Western Lane, a moving portrait of a British-Gujarati family stunned by grief, is written with a striking minimalism. Chetna Maroo, it seems, wants us to inhabit her characters’ reality through a sort of literary osmosis, without the distractions of a distinctive voice or anchoring details (clues suggest we’re in 1980s Bedfordshire). Her prose is rigorously pared back, as though she’d prefer to dispense with messy language altogether, and so lithe and unobtrusive is it that when I came across the novel’s only clunky sentence, I was startled.
The story itself flows around absences and things left unsaid. We meet Gopi as an eleven-year-old. Her mother has just died and she lives with her two older sisters, Mona and Khush, and their father, known as Pa. Soon after his wife’s funeral, Pa decides that the girls’ hobby, squash, will become a daily routine. ‘We’d been playing squash and badminton twice a week ever since we were old enough to hold a racket,’ explains Gopi, ‘but it was nothing like the regime that came after.’ Before and after school, and on weekends, Pa supervises their training drills at a local sports centre, Western Lane. And so the impossible question of how to cope without Ma is displaced, with little time or energy left for unruly emotions or shared mourning.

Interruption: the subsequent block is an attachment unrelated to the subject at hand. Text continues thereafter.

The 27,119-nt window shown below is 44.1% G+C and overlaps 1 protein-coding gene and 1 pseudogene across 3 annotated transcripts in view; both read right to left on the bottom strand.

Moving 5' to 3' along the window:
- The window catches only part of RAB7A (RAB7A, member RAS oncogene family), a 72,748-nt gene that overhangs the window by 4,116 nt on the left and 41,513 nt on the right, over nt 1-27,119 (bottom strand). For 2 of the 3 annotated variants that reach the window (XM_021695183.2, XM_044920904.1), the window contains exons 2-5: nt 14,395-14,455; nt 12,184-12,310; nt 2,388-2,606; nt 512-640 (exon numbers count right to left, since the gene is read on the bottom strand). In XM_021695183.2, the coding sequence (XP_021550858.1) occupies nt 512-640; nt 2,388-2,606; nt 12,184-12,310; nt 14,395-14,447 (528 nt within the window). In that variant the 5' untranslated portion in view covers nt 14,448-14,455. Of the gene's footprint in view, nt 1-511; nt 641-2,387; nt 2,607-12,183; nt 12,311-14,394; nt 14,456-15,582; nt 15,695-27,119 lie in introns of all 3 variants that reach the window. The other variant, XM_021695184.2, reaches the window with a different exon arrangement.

In the game’s mental discipline and athletic artistry, Gopi finds ‘a feeling of having been rescued’. Driven on by Pa, who hardly communicates except to direct her training, she becomes a fearsome player. Her sisters lose interest, but for Gopi and Pa, the world narrows to this single